China concerns over Japan constitution plan

Updated: 2007-05-15 20:15

China expressed concern on Tuesday at Japan's plans to rewrite its pacifist constitution, saying it was a cause for misgiving for Asian countries which suffered Japanese invasion and occupation.

Prime Minister Shinzo Abe, at 52 Japan's first prime minister born after World War Two, has made revising the constitution a key element in his efforts to boost Japan's role in global security affairs.

On Monday Japan's parliament passed a law outlining steps for a referendum on revising the charter, which was drafted by US occupation authorities in February 1947.

China's Xinhua news agency, noting that the pace of moves to amend the constitution had quickened under Abe, said parliament's passing of the voting bill signified another "substantive step" in Japan's path towards amending the peace charter.

It had also aroused "high concern and misgivings among the people of Asia who suffered Japanese invasion and enslavement", Xinhua said.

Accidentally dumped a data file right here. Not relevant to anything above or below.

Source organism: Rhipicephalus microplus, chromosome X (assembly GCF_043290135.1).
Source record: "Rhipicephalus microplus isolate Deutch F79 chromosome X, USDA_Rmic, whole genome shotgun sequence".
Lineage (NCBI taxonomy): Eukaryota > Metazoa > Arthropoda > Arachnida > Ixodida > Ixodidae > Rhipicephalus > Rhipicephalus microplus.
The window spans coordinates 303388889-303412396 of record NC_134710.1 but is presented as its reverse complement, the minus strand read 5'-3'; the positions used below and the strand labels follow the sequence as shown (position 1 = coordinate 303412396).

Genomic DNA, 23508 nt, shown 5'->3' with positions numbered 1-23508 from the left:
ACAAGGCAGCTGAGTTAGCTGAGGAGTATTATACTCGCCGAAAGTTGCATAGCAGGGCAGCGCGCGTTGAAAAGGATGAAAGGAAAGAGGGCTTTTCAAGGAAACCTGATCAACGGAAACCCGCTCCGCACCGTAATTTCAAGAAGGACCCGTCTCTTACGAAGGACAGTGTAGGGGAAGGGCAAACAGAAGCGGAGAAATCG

"People have begun to doubt whether Japan will continue its path of peaceful development."

Japan occupied the Korean peninsula from 1910 to 1945 and invaded and occupied parts of China in the first half of the 20th century. It invaded Malaysia, then known as Malaya, Singapore, the Philippines and other Asian countries during World War Two.

Article 9 at present renounces the right to wage war to resolve international disputes and bans the maintenance of a military.

Chinese Foreign Ministry spokeswoman Jiang Yu told a news conference on Tuesday that neighbouring Asian countries had given their "utmost attention" to the plan to revise the constitution.

"The facts demonstrate that the Japanese people were correct in choosing the path of peaceful development. We hope that Japan adheres to this direction."

Sino-Japanese ties have been overshadowed for years by what Beijing says is Tokyo's refusal to admit to atrocities committed by Japanese soldiers in China between 1931 and 1945.

For instance, Beijing says Japanese troops slaughtered 300,000 men, women and children after taking the then Chinese capital of Nanking (now Nanjing), in 1937. An Allied tribunal after World War Two put the death toll at about 142,000.

Some Japanese historians say the massacre has been exaggerated and some conservatives deny it even happened.

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